I wish I was there . . .David Yon, June 22, 2021
I would much prefer to be there instead of watching from my couch. The USA Olympic track and field trials and the Olympic track and field games are among my favorite places to be – no matter where they are. COVID – 19 doesn’t care what I think.
But we are way ahead of where we were this time last year when the Olympics and the 2020 U.S. Track and Field Trials were postponed indefinitely. I am most thankful to watch my television and computer screens light up with the sights and sounds of the U.S. Olympic Track and Field Trials. For the most part the coverage is good. I love hearing from Kara Goucher – most of the time. And while COVID-19 disrupted my chances to attend the events in person, the coverage of the trials, starting with the 10K has helped ease the pain. The fantastic performances and the amazing battles against adversity have kept me glued to those screens.
Of course, being in Eugene, Oregon (“Track Town USA”) for any track and field meet is special. But it would have been so special to be watching the postponed 2020 Olympic Trials from a seat in the new $200 Million (at least) stadium built specifically for track and field. But, hey, when viewed through the carnage of COVID-19, I feel most fortunate just to be able to watch them from home. Bill Hayward was the Father of Oregon track and field and its coach from 1904 – 1947.
The stadium and Hayward Field competition appropriately got when Oregon native, Ryan Crouser, launched a shot put 76 feet, 8 ¼ inches, a world record toss that traveled more than 9 inches further than anyone else has ever thrown. The previous record was set by Randy Barnes 31 years ago.
Three months after his record put, Barnes was banned for 27 months in 1990 for failing an anabolic steroid test and banned for life in 1998 after testing positive for androstenedione. Despite the ban, the world record remained in place. It seemed at times Crouser believed it was his duty to erase the tainted mark.
In addition to removing a tainted record from the books, Crouser’s throw also reminds us that the nickname “Track Town USA” is not an accurate or at least not a complete name for the city. Yes, indeed track is huge. But just as big a part of the history and culture of Eugene are the throws, jumps and the multi-sport events. Crouser did buck the family trend and competed for the University of Texas, not Oregon, in college but I suspect after these trials he will not have a problem finding friends to buy him a beer.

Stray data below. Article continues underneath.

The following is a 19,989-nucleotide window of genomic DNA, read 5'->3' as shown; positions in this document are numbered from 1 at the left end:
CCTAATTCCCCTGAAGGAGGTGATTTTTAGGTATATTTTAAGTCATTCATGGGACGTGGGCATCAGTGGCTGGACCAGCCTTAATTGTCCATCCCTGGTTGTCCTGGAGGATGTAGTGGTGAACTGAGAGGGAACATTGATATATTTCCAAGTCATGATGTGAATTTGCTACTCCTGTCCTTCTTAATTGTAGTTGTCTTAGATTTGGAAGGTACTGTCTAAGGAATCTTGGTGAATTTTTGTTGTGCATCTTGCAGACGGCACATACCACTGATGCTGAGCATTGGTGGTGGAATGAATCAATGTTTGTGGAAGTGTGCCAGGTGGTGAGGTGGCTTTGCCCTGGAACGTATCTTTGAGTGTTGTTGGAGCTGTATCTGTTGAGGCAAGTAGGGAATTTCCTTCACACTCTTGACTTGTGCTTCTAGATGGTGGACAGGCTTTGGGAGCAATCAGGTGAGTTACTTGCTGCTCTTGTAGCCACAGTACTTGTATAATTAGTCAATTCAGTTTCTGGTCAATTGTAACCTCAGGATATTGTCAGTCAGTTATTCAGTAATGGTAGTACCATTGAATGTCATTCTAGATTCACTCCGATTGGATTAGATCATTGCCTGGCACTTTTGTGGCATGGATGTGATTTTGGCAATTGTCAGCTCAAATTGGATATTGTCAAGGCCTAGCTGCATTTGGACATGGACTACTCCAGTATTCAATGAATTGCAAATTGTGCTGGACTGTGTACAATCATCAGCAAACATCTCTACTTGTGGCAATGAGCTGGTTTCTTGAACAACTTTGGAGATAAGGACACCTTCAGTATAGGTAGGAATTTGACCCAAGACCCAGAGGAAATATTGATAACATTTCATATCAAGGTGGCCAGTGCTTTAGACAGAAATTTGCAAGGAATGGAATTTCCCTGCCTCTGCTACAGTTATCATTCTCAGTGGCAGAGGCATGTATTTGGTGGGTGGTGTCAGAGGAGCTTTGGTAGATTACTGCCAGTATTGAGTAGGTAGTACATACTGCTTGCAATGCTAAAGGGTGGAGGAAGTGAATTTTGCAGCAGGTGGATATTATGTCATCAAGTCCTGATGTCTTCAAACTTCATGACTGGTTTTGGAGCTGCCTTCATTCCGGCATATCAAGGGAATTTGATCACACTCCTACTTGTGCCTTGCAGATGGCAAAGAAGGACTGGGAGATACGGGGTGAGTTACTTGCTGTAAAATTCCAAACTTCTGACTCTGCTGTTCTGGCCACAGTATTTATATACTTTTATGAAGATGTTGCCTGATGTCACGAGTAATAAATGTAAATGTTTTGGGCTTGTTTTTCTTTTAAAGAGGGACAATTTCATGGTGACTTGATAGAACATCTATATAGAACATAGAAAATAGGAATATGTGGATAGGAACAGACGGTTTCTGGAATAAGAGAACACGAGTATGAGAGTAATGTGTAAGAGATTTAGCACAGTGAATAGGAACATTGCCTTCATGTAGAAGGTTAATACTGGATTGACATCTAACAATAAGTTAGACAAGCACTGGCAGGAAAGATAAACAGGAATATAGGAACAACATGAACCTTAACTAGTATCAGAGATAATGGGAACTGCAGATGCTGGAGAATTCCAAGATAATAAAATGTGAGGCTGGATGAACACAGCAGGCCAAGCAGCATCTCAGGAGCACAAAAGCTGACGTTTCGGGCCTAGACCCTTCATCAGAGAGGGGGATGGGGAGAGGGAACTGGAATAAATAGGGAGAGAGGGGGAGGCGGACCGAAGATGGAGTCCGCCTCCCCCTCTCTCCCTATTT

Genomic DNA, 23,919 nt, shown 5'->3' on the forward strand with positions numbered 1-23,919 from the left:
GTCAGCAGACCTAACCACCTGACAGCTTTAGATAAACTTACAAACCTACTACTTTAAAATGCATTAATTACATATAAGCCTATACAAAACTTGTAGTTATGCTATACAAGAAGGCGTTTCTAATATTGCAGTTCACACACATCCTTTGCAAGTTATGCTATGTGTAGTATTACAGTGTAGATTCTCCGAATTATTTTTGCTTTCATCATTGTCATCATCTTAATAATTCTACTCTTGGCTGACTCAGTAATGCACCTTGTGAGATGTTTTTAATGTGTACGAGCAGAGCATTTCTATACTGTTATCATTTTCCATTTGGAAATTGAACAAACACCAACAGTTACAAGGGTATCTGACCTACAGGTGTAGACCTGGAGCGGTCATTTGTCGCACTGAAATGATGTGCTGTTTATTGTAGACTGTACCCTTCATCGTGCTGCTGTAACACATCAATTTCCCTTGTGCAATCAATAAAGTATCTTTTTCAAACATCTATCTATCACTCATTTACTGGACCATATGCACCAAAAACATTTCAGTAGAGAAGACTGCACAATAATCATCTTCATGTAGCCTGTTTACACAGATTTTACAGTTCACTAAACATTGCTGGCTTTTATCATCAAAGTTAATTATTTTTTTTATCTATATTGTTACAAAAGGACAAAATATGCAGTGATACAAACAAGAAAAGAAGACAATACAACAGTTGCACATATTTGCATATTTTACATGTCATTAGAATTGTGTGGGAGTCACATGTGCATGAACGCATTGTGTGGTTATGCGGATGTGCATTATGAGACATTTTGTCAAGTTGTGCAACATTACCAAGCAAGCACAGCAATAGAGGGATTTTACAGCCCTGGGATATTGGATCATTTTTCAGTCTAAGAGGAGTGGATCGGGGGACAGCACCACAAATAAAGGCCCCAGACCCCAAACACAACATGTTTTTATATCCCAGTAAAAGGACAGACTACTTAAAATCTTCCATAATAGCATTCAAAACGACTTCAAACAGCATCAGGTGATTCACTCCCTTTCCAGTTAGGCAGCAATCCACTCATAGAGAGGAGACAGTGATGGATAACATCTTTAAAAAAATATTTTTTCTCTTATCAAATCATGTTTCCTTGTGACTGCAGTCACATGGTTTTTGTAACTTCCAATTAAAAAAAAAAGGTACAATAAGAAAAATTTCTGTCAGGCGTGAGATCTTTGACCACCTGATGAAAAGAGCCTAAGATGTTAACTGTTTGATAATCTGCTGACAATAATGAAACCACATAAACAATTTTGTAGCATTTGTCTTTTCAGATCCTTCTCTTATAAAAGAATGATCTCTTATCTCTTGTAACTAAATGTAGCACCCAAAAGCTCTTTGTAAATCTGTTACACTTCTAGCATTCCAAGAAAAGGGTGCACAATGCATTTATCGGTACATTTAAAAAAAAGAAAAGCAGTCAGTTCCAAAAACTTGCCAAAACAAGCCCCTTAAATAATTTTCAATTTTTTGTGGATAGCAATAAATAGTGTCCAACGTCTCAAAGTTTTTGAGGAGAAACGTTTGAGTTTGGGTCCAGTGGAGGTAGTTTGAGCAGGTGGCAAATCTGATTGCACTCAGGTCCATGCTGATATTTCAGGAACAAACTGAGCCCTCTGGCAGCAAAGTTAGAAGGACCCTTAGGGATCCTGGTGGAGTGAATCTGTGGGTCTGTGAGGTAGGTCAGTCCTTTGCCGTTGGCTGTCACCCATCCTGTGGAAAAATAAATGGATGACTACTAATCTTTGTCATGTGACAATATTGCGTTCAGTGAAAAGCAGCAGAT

That the first world record at the new structure was in a shot put competition is more than appropriate. There is a long history of great throwers, putters and other field events at Hayward Field. There are still a lot of events to be contested but it is hard to imagine a better performance than Ryan Crouser’s throw. The big man (6’7” tall and 320 pounds) danced around the shot put [circle] spinning around like a ballerina while generating enough force to put the shot further than anyone else ever has.
Back on the track, many will like her and many may hate her. Hopefully, all will appreciate her amazing talent and charisma. Regardless, the “star” of the show so far is 21-year-old Sha’Carri Richardson. She dyed her hair orange before assaulting the track with her blistering speed to take the top spot in the 100-meter race. As Richardson said, after sprinting around the track at 400-meter record pace to find and hug her family: “I am an Olympian now and can’t nobody take that away.” she said. About that orange hair, [it is] “to make sure that I’m visible and being seen.” She gave a very emotional interview to Lewis Johnson after her win, including a tearful statement that her biological mother had died very recently. It is on to the 200 next.
I cannot imagine anyone not falling in love with Allyson Felix. Her beautiful smile and seemingly ever enduring talent, combined with her never say die spirit, make her a favorite. She was quick to dismiss those who said her career as an Olympic runner would be over if she went forward with plans to have a child. However, in November of 2018, 32 weeks pregnant, Felix was diagnosed with a severe case of preeclampsia, a pregnancy complication characterized by high blood pressure and signs of damage to other organ systems, most often the liver and kidneys. Hours after doctors realized the severity of her situation, Felix had an emergency c-section and her daughter Cammy – who is now a healthy two-year-old – was born at 3 pounds, 7 ounces and spent her first month in the NICU.
In May 2019, Felix detailed her childbirth experience in a testimony she gave to Congress at the House Ways and Means Committee hearing on racial disparities in maternal mortality.
“I learned that my story was not so uncommon, there were others like me — just like me,” Felix testified. “They faced death like me too, and as I started to talk to more of those women and hear about their experiences, I learned that Black women are nearly four times more likely to die from childbirth than white mothers are in the United States and that we suffer severe complications twice as often.” It has become a cause for her. She wrote a letter to her daughter Cammy which she presented at the Ace Hotel Theatre in Los Angeles. “From the terrifying moments of fighting for my life, to the long days in the NICU, you made me stronger than I ever imagined,” Felix told Cammy while standing on stage. “I pictured you growing up in this world and fought to make it a better, more just place for you.”
And by the way – that never say die attitude earned Felix a spot on the 400-meter team in Tokyo. And that is all in just the first half of the trials.
No doubt I wish I was there but at least there is open for business.